After we summited the ridges high above Aspen in late July of this year, the artist Lorna Simpson and I finally had the occasion to speak at length. Simpson, in town to be honored by the Aspen Art Museum with the institution’s Aspen Award for Art, had taken advantage of the good weather for a day hike. Catching our breath, we talked about her life as an artist in New York during the nineties and the Brooklyn Heights high school where her daughter and I share a common history. Simpson, a Brooklyn native, still lives in the borough, where she also keeps a studio. We caught up earlier this month to continue the conversation. Here she talks about her artistic process, creative inspiration, and the joys of working without a deadline.
October 1, 2015 | by Dan Piepenbring
If you’re in New York this Saturday, October 3, stop by the Designers & Books Fair to see our art editor, Charlotte Strick, discuss the process of redesigning The Paris Review. She’s part of a panel on magazine redesigns at the Fashion Institute of Technology, and she’ll be joined by art directors from the New York Times Magazine and Aperture:
The New York Times Magazine, The Paris Review, and Aperture magazine have all recently undergone extensive redesigns, each with far-reaching results. The three art directors involved in these redesign efforts—Michael Famighetti at Aperture, Gail Bichler at the New York Times Magazine, and Charlotte Strick at The Paris Review—will talk about how the initiatives materialized, what the expectations were, what the verdict is so far; and whether redesign efforts reflect or lead evolutionary development in mission and content.
The talk begins at one thirty; it’s free and open to the public, but seating is limited, and you can reserve a seat for ten dollars. Hope to see you there!
August 17, 2015 | by Dan Piepenbring
- In New York, most of the iconic bookstores make certain distasteful concessions to consumers. Their books are in alphabetical order, for example, on neat, clearly marked shelves. Not so in John Scioli’s Community Bookstore, which has been a fixture in Brooklyn’s Cobble Hill for more than thirty years. Now it’s closing, and Scioli, having collected five and a half million dollars, wants you to know a few things: “A lot of young people can’t handle this type of store. They want everything to look like a supermarket, like Barnes & Noble. Very neat. Some young people come in and they say, ‘Do you have a computer?’ I’m like, ‘No, do you want to buy a computer?’ and then they start to walk out. They don’t know how they’re supposed to find anything without a computer—like, they want Hemingway, and I tell him that their book is under the ‘Hemingway’ section … they never saw a messy bookstore.”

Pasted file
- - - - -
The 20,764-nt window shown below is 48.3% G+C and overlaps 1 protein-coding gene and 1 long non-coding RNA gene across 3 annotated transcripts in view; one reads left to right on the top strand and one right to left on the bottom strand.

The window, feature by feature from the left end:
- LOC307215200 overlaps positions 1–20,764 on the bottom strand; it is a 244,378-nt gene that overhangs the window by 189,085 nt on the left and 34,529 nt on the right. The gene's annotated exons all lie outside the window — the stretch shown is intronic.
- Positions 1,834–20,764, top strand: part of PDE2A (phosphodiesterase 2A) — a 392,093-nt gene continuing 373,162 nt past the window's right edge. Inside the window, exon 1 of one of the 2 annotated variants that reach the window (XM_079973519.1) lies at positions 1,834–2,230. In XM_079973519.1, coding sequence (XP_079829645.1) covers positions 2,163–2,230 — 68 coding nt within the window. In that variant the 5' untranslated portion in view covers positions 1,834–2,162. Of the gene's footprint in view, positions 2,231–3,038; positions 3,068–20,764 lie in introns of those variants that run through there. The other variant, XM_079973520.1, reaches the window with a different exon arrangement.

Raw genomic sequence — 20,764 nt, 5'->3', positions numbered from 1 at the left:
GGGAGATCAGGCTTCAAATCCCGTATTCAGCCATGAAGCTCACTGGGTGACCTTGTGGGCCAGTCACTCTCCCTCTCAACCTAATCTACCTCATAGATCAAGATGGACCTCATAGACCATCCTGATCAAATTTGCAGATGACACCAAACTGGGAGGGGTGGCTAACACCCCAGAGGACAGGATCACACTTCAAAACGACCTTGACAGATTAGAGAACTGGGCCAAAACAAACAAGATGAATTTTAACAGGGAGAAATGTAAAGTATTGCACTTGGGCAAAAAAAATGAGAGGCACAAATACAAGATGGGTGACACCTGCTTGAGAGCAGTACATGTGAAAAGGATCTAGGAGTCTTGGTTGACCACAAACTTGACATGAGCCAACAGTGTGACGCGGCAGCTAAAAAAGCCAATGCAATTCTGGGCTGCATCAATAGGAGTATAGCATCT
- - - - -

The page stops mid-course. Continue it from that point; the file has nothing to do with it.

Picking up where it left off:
- From 1918 to 1924, Martin Gusinde, a priest, traveled to Tierra del Fuego, where he began to the photograph the Selk’nam, Yamana, and Kawésqar peoples, whose cultures were even then facing extinction. His pictures are collected in The Lost Tribes of Tierra del Fuego: “Several photos show naked male figures standing barefoot in the snow, their bodies painted in bold white stripes on dark ochre and wearing eerie, phallic headdresses. An image of a snowy field strewn with corpse-like forms—according to the caption, initiates enacting a passage through the underworld—evokes uncanny echoes of the actual Selk’nam genocide. White bone-dust covering the skin and conical masks of Kawésqar initiates gives them a spectral, hallucinatory quality.”
- Today in brouhahas with the classics: Spanish academics have derided a new, more accessible translation of the famously difficult Don Quixote as “a crime against literature.” “You cannot twist the flavor of the words of the greatest writer in our language,” one professor said, though I had thought you couldn’t twist any flavor, period.
- Dance criticism was once a regular part of magazines and newspapers—but in recent years, the New York Post, Time Out New York, The New Republic, the Village Voice, New York, the Los Angeles Times, and the San Francisco Chronicle have all let go of their dance critics, thus reinforcing the fact that “dance is the least respected of the fine arts … That’s been the case ever since the fourth century when the church took over the arts and banished dance from public religious ceremonies.”
- Clancy Martin on Ottessa Moshfegh’s new novel Eileen: “We expect this pathology of dissatisfaction, ennui, and frustrated need in a certain brand of narcissistic male hero, but in a female narrator it is more disturbing, more interesting, and more exciting. Her hunger lends her a perceptiveness you won’t find in a more content character. Her observations are always a bit too disturbing, too repellent—but they are never blithe, silly, or conventional. She has that scalpel-like, cynical intelligence and insight that one gets with a blistering hangover.”